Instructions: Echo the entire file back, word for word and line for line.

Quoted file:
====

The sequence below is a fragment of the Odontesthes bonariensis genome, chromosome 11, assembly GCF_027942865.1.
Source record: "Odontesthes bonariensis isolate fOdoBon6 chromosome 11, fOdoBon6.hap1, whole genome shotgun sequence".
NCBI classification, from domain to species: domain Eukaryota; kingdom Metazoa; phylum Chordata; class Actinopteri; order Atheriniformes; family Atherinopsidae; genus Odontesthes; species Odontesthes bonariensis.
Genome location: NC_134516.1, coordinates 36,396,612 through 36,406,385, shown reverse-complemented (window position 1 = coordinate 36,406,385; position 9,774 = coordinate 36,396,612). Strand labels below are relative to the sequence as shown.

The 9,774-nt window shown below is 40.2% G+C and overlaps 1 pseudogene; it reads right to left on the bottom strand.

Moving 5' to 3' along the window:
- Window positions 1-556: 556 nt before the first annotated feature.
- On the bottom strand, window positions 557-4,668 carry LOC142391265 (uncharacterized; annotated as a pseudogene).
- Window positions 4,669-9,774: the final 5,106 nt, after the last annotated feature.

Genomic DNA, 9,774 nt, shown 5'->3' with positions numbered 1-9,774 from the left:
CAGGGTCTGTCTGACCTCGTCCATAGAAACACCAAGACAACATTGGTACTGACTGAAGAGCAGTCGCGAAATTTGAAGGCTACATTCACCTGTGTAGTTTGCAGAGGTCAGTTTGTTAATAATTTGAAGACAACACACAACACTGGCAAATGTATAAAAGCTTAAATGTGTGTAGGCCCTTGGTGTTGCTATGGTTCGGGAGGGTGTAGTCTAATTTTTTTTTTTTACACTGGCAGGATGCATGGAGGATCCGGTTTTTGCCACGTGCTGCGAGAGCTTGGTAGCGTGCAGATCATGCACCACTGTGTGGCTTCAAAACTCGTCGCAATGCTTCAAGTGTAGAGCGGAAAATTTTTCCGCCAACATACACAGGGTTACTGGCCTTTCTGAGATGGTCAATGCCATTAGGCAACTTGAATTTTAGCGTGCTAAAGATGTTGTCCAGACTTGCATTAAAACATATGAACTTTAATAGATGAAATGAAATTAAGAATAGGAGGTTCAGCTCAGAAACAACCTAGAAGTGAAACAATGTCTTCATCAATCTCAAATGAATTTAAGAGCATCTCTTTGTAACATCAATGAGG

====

The sequence below is a fragment of the Odontesthes bonariensis genome, chromosome 11, assembly GCF_027942865.1.
Source record: "Odontesthes bonariensis isolate fOdoBon6 chromosome 11, fOdoBon6.hap1, whole genome shotgun sequence".
NCBI classification, from domain to species: domain Eukaryota; kingdom Metazoa; phylum Chordata; class Actinopteri; order Atheriniformes; family Atherinopsidae; genus Odontesthes; species Odontesthes bonariensis.
Genome location: NC_134516.1, coordinates 36,396,612 through 36,406,385, shown reverse-complemented (window position 1 = coordinate 36,406,385; position 9,774 = coordinate 36,396,612). Strand labels below are relative to the sequence as shown.

The 9,774-nt window shown below is 40.2% G+C and overlaps 1 pseudogene; it reads right to left on the bottom strand.

Moving 5' to 3' along the window:
- Window positions 1-556: 556 nt before the first annotated feature.
- On the bottom strand, window positions 557-4,668 carry LOC142391265 (uncharacterized; annotated as a pseudogene).
- Window positions 4,669-9,774: the final 5,106 nt, after the last annotated feature.

Genomic DNA, 9,774 nt, shown 5'->3' with positions numbered 1-9,774 from the left:
CAGGGTCTGTCTGACCTCGTCCATAGAAACACCAAGACAACATTGGTACTGACTGAAGAGCAGTCGCGAAATTTGAAGGCTACATTCACCTGTGTAGTTTGCAGAGGTCAGTTTGTTAATAATTTGAAGACAACACACAACACTGGCAAATGTATAAAAGCTTAAATGTGTGTAGGCCCTTGGTGTTGCTATGGTTCGGGAGGGTGTAGTCTAATTTTTTTTTTTTACACTGGCAGGATGCATGGAGGATCCGGTTTTTGCCACGTGCTGCGAGAGCTTGGTAGCGTGCAGATCATGCACCACTGTGTGGCTTCAAAACTCGTCGCAATGCTTCAAGTGTAGAGCGGAAAATTTTTCCGCCAACATACACAGGGTTACTGGCCTTTCTGAGATGGTCAATGCCATTAGGCAACTTGAATTTTAGCGTGCTAAAGATGTTGTCCAGACTTGCATTAAAACATATGAACTTTAATAGATGAAATGAAATTAAGAATAGGAGGTTCAGCTCAGAAACAACCTAGAAGTGAAACAATGTCTTCATCAATCTCAAATGAATTTAAGAGCATCTCTTTGTAACATCAATGAGG